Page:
I'm new to graphic design and I have this branding project I am working on. I need to know how my kerning is for the dimension given in the picture below;

enter image description here

I'm finding it rather difficult in Illustrator because I can't work as precisely as I can with Photoshop.

Thanks for the criticism.

  • @Philip Regan thanks for the edit, was not allowed to post images since I am a new user. – Jonathan Musso Mar 12 '11 at 18:36
  • 1
    With Illustrator you can work really precisely. Just right click on the text and select 'create outline'. Now you can move every letter for its own. And with cmd+k (preferences under general) you can set the 'Keyboard increment' to 0.1px or 0.01px and move the single letters with enormous precision. Hope that helps ... – ueberkim Jan 4 '12 at 20:42
  • Your example is less about kerning, and more about letterspacing (and many would say you shouldn't letterspace that particular typeface to that extent) – DA01 Jan 4 '12 at 21:26

Your kerning is fine (the S might need one more pixel to the right), but the font doesn't really work for the design (looks like Helvetica). Perhaps try another sans-serif or slab-serif typeface and experiment with both thin and bold fonts. Some resources you can refer to for inspiration: FontFont, FontSquirrel and Adobe Type. Experiment, experiment, experiment. Good luck!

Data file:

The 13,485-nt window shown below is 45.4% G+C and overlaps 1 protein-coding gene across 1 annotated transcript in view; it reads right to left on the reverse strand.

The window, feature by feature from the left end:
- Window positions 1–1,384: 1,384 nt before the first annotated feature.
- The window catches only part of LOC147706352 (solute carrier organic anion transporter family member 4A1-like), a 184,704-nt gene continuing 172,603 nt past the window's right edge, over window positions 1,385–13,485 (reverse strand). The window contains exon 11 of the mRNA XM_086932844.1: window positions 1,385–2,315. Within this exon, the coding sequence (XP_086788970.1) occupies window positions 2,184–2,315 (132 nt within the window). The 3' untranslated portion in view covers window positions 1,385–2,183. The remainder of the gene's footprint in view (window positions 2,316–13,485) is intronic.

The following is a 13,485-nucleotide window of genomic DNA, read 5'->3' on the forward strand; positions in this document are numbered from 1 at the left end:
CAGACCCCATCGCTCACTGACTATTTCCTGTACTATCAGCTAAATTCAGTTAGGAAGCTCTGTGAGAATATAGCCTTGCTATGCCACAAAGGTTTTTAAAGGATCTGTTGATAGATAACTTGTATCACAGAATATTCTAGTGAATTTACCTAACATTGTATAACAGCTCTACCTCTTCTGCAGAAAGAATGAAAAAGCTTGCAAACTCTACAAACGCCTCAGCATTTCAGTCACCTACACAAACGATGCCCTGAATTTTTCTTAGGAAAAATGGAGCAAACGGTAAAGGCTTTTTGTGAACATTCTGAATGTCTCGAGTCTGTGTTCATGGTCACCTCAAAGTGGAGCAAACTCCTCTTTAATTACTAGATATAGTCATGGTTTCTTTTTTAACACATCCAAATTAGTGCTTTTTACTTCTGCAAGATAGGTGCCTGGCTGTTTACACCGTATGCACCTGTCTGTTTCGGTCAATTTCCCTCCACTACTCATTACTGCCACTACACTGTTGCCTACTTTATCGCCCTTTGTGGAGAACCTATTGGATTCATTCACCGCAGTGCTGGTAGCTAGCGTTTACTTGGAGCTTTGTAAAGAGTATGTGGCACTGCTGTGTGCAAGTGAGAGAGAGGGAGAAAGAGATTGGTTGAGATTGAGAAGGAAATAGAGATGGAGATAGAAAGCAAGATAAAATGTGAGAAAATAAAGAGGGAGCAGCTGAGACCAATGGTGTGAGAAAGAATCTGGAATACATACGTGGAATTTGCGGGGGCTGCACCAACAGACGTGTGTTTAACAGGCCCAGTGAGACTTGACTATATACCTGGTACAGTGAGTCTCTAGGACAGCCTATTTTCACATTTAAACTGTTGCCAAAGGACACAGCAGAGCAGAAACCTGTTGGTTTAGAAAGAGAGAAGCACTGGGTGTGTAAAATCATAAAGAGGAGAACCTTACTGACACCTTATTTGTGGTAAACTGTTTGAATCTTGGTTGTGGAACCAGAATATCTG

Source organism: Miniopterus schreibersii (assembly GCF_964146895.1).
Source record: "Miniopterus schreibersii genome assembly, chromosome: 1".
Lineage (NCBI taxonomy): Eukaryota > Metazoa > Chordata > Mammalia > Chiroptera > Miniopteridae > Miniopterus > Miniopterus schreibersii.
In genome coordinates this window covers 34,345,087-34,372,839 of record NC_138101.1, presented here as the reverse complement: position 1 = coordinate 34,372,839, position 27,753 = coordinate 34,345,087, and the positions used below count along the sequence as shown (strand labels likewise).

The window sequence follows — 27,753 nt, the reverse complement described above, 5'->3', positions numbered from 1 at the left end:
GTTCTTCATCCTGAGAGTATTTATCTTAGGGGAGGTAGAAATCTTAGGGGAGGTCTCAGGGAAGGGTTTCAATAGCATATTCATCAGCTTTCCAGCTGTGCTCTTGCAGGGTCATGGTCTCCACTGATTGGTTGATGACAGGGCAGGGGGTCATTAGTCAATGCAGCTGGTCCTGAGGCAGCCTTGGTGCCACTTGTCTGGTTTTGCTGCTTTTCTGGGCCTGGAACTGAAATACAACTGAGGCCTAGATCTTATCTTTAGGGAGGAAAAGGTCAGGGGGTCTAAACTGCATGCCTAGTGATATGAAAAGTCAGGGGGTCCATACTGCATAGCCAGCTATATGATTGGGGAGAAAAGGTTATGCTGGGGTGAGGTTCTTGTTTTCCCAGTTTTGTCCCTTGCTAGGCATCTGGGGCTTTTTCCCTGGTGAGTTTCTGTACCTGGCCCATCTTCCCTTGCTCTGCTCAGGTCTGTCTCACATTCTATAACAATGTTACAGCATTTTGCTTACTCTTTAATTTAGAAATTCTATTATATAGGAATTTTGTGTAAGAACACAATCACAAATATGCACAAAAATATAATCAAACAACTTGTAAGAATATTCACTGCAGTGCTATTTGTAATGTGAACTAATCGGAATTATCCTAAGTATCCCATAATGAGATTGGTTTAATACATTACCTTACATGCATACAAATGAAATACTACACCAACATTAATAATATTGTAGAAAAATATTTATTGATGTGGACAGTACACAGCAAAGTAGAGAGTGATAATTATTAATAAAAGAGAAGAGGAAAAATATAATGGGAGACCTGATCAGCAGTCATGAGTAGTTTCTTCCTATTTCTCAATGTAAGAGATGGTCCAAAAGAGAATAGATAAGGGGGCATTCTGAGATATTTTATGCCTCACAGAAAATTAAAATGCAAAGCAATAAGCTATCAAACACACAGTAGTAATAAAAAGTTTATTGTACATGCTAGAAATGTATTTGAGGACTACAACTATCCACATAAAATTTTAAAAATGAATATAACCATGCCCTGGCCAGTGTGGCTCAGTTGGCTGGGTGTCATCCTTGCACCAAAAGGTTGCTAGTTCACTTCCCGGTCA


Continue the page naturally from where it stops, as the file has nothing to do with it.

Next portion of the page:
• Thanks. The block is not part of the design - just an example of the width I need works to span across. – Jonathan Musso Mar 12 '11 at 21:40

I would sugest to move W-O and K-S pairs 1px closer. I think font is fine.


  • Thanks mate. I have trouble with using Illustrator. I can't seem to get my grid to work properly like in Photoshop..with pixel precision. Also, how can I make this not so rasterized? – Jonathan Musso Mar 13 '11 at 18:38
  • I can't help you with Illustrator, since I use Inkscape, sorry. But it seems to me, according to the pixelated diagonale lines that you should try snapping text to a grid. If this kind of text is going to be a logo, you should consider "hand" tweaking raster - export text to the raster format without losses (not jpg), and tweak smoothing "pixel-to-pixel". – user63 Mar 13 '11 at 18:51

I'm probably nitpicking here (but then again, that's what kerning is) but the example provided isn't really a kerning issue but rather a letterspacing issue.

Yes, the terms are fuzzy and one could swap them it seems, but I think it's important to try and see the conceptual differences as they really are two different questions:

1) Should this typeface be letterspaced to this extent in this context?

If so...

2) Do it, and now let's look at the kerning issues.

IMHO, the example fails question #1, so getting to issues of kerning is less likely.

Your Answer

By clicking “Post Your Answer”, you agree to our terms of service, privacy policy and cookie policy

Not the answer you're looking for? Browse other questions tagged or ask your own question.